Darrel Pink

Darrel Pink LLM (LSE, 1979), LLB (Dalhousie, 1978), BA (Acadia, 1975) is Executive Director of the Nova Scotia Barristers' Society (NSBS). Prior to his appointment as Executive Director, Mr. Pink was a partner in Patterson Kitz in Halifax where he practiced civil and criminal litigation and administrative law. He was a member of the NSBS Bar Council before his appointment as Executive Director. Mr. Pink has lectured for many years at Dalhousie Law School in the professional responsibility course. He is Past President of the Continuing Legal Education Society of Nova Scotia and has been a frequent presenter on issues of regulation of the profession to other law societies in Canada and abroad. From 2005 to 2007, Mr. Pink participated in four workshops on governance of the legal profession in Eastern Africa organized by the CBA along with its partners the Ethiopian Bar Association, the Uganda Law Society, the Law Society of Kenya, the Tanganyika Law Society and the Zanzibar Law Society.

Chapter Title Abstract Contributors Pages Year Price


Introduction to articles regarding the public perception, social status, and advocacy role of lawyers. 5 $0.50


Discussion of whether or not the lawyer-client relationship has improved in the past half century. 25 $2.50


Examination of why resort to the settlement process occurs more often toward the end of litigation rather than at the beginning. 13 $1.30


Exploration of some of the leading sources of the public perception that lawyers are liars and how to improve the situation. 13 $1.30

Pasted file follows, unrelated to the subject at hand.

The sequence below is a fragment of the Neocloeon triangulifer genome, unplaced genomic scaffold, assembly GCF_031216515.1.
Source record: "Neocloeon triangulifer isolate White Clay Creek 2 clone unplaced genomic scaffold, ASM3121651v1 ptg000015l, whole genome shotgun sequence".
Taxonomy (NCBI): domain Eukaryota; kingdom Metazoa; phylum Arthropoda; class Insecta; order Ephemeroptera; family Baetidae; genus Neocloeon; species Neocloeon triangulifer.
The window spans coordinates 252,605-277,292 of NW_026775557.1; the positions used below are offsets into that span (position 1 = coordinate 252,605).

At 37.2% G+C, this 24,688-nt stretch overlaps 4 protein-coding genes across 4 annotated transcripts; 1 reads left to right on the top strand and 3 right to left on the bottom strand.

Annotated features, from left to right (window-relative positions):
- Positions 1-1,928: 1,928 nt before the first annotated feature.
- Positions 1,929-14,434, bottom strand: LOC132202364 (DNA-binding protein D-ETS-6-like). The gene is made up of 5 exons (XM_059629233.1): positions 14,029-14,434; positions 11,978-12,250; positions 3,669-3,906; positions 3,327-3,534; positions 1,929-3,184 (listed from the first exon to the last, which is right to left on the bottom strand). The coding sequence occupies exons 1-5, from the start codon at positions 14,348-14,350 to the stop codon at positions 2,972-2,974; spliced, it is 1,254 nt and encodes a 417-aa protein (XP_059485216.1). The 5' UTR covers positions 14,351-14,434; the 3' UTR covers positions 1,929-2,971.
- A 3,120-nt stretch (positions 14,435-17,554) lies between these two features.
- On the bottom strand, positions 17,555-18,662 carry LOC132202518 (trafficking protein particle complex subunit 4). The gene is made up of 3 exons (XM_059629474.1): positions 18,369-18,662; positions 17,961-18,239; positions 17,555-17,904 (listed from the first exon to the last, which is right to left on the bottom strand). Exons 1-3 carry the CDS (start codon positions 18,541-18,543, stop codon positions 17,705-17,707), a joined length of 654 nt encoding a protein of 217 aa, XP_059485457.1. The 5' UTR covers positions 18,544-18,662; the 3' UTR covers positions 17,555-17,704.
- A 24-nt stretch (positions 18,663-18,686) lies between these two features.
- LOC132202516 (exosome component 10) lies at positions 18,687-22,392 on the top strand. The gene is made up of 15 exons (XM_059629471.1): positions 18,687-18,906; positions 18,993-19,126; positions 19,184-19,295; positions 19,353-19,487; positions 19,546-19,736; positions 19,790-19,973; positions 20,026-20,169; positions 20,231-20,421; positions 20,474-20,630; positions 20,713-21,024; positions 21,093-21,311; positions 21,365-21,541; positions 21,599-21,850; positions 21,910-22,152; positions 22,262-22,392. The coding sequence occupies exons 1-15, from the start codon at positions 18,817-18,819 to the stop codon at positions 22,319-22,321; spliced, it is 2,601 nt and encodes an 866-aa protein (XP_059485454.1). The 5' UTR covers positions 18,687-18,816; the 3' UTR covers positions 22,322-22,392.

Exploration of the different ways in which lawyers exercise power in society. 25 $2.50


Examination of why lawyers have an image problem. 11 $1.10


Presentation of three samples of routine situations involving guilty pleas to illustrate the challenges and responsibilities involved in all aspects of legal practice. 7 $0.70


Description of the lawyer’s public and private roles in the context of justifying the regulation of lawyer conduct. 14 $1.40


Discussion of public interest litigation and test cases. 16 $1.60


Discussion of the issue of access to justice. 12 $1.20


Examination of academic and popular legal literature and bioethics literature to propose a profile for a great Canadian lawyer. ; 17 $1.70


Examination of the effect of 9/11 on issues of legal advocacy, specifically the balancing of security and freedom, and the role of the lawyer in a diverse society guided by notions of public … 27 $2.70


Description of the fundamental ideals of lawyers and how they may be advanced. 15 $1.50